Upon returning to Arizona, I fought hard to cling to that wakefulness. I scoured Craigslist’s meager music offerings in the Phoenix area, finally settling on an unconventional posting by a bluegrass band looking for a cellist. I had no experience playing bluegrass music, but nonetheless I responded to the ad and attached the recording Stevie and I had made a few weeks before. A week passed. Overwhelmed with grading and lesson planning, I forgot about it. A week later, I received a response from Francisco, the band’s leader, inviting me to sit in on their rehearsal that Saturday.
When he gave me the address, Francisco mentioned it was his teacher’s house. For a moment, I had a jolting fear that I’d joined a band of children. I would be the creepy adult hanging out with the high school kids. I went anyway, but I hoped for nothing more than a mildly painful experience.
I knocked on the door. The banjo ceased abruptly and a young man about my age opened the door. I let out my breath — at least he wasn’t one of my students from Mesa Prep. I met the other two musicians in the band. Now I was nervous again. What was I supposed to do? I didn’t know any of their songs and I had only limited experience improvising. I suffered from a crippling dependency on sheet music. I liked instruction; I liked precision. Without music, I was helpless. For all my years of study, I had nothing to show. My hands were sweaty, an anxiety-induced fate that always plagued me before important performances.
Wiping my palms on my leg, I brandished my bow and charged into the fray. My playing did not sound like theirs, but it wasn’t entirely bad, either. The slow, melodious licks I played complemented Francisco’s rapid banjo, Joelle’s rhythmic bass, and Jon’s resonant guitar. It was unexpected, but it worked. Francisco yelled out the chord names as we played and I picked out simple melodies, usually choosing the bass note of the chord.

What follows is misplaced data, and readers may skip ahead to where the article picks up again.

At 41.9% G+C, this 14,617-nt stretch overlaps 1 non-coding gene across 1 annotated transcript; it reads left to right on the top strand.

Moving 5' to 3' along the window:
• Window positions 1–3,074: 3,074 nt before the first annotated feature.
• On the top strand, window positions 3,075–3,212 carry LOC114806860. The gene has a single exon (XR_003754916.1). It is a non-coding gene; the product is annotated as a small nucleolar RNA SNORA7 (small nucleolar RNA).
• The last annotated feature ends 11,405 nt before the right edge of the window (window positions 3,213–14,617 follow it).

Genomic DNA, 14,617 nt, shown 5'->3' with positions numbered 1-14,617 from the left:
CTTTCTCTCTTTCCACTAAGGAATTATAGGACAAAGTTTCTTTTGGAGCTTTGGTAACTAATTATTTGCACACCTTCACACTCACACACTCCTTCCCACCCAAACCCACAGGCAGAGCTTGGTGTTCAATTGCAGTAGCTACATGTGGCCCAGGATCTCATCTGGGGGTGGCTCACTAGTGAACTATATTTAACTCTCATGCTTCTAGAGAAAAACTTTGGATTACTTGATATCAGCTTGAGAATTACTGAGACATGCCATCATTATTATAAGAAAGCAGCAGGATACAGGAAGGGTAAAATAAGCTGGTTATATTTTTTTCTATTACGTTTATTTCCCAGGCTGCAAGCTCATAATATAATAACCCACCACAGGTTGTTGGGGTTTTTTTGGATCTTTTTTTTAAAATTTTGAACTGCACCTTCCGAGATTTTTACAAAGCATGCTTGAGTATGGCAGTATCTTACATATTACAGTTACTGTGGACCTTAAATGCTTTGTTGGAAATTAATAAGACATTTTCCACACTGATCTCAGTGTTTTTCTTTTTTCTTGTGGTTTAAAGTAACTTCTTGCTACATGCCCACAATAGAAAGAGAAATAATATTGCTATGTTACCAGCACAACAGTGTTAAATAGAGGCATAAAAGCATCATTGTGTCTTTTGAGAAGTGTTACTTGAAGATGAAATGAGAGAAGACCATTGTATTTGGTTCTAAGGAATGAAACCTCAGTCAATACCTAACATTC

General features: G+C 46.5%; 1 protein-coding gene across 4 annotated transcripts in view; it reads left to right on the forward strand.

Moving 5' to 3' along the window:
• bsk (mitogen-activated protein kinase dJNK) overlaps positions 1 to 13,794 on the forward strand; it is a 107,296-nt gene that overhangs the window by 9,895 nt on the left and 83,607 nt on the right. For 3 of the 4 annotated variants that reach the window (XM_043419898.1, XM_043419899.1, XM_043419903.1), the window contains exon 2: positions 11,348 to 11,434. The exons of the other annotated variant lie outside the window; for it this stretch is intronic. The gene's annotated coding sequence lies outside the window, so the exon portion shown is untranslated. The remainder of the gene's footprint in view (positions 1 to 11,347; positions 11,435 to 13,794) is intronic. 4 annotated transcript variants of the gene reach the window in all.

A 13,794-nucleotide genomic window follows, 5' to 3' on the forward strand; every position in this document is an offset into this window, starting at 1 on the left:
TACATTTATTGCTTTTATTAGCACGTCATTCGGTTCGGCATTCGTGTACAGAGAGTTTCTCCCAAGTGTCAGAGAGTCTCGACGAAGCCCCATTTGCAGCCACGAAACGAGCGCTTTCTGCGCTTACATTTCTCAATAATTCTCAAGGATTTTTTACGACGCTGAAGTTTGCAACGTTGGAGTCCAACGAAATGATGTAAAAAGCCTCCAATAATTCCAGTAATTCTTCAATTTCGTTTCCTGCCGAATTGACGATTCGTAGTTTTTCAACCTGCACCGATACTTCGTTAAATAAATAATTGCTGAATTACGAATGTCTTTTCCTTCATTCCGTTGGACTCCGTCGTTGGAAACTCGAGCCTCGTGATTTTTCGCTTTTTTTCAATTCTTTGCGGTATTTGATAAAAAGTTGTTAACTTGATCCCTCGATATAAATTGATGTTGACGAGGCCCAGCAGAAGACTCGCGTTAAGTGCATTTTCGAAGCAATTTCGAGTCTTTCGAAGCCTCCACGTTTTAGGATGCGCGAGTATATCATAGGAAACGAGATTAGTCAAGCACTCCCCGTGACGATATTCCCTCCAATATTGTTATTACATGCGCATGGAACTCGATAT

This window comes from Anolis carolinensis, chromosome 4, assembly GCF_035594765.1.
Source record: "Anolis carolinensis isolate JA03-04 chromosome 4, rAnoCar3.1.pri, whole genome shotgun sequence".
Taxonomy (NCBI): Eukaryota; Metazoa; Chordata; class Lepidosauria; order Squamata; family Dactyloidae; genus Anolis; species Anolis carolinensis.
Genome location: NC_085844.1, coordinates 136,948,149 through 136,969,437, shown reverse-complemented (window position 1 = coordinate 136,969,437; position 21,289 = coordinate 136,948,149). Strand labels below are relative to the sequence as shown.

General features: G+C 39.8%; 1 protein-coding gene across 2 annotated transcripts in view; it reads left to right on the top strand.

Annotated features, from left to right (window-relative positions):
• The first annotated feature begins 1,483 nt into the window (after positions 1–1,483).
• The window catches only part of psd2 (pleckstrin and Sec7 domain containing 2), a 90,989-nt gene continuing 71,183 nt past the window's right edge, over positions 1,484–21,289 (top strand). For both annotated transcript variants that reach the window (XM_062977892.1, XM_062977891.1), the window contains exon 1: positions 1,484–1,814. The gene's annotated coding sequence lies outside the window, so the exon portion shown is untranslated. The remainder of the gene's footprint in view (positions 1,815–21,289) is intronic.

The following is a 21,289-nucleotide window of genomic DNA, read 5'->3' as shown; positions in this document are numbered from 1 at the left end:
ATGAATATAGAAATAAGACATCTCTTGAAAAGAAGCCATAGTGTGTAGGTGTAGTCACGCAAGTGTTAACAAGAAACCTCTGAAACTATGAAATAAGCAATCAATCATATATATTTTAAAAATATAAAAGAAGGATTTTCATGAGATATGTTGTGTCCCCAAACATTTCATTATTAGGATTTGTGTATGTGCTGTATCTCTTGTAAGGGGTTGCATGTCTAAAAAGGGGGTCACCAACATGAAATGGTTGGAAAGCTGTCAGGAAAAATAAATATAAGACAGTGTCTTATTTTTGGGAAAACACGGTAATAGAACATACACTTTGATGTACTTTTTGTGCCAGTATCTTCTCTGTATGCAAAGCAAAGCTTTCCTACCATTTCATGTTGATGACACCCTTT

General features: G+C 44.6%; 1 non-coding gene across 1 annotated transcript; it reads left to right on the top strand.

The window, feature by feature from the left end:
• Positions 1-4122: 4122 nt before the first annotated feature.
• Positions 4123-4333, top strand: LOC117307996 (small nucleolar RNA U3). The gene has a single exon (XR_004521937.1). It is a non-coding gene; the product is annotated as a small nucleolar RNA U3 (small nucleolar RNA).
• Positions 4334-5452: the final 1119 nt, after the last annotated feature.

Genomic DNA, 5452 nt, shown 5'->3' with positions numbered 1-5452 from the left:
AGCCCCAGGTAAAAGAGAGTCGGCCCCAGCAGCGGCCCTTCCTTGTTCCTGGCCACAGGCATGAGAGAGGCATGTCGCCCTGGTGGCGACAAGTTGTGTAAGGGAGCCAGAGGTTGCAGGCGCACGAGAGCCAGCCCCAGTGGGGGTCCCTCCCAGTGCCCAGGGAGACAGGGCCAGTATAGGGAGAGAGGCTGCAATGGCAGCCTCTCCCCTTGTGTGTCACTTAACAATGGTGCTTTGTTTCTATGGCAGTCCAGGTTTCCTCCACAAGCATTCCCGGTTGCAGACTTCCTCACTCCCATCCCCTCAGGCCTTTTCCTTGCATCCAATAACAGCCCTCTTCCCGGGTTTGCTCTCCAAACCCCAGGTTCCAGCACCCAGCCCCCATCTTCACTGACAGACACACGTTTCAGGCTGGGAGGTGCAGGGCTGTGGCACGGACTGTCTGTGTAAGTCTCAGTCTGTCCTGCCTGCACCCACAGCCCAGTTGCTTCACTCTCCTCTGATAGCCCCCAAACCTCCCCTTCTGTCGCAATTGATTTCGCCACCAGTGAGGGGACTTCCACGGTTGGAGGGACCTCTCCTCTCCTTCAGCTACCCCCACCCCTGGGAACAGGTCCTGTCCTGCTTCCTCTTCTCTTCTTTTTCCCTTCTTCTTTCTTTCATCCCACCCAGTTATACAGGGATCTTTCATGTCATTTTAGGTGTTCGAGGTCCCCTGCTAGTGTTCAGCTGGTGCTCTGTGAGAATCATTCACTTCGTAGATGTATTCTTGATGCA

At the end of the rehearsal, Francisco invited me to join the band. In the year that has passed since, I’ve learned to adapt my style, to play jazz and bluegrass tunes, and to improvise. I play freely now, confident that I can harmonize with any tune I hear. Instead of fearing the act of creating, I cherish it.
The whole time I studied music at Notre Dame, I never fully understood why I was doing it. I’d been playing for most of my life, but I knew I wasn’t going to be a musician by trade. I was too drawn to my PLS classes, to reading and writing and discussing. I lacked the discipline to develop the technicality necessary for graduate music school. Music was a passion, but not a profession. I considered dropping the degree several times, but after sophomore year it seemed a shame not to finish it. So I meandered on, receiving middling grades in music theory and practicing when I could fit it in. I loved it, but I half expected to stop playing after graduation. Though the thought saddened me, I couldn’t see an alternative.
Six months later, the degree that I doubted ended up saving me from despair. Through it, I’ve gained a family and a purpose. Music was the constant that brought comfort in a time of terrifying uncertainty. Doubting everything about myself, I knew, at least, that I could play the cello. It was the link to my past and my past homes. It transported me from my middle school auditorium in Okemos, Michigan, to the stage of DPAC, to the Lewis chapel, to the shabby stage of the Yucca Taproom in Tempe, Arizona. The concerto that I practiced for so many hours in the Crowley practice rooms now reverberates off the bare walls of my new apartment. I haven’t gone anywhere — not really.
Katie Buetow is an English and history teacher at Arete Preparatory Academy in Gilbert, Arizona. She plays cello for Cisco & the Racecars.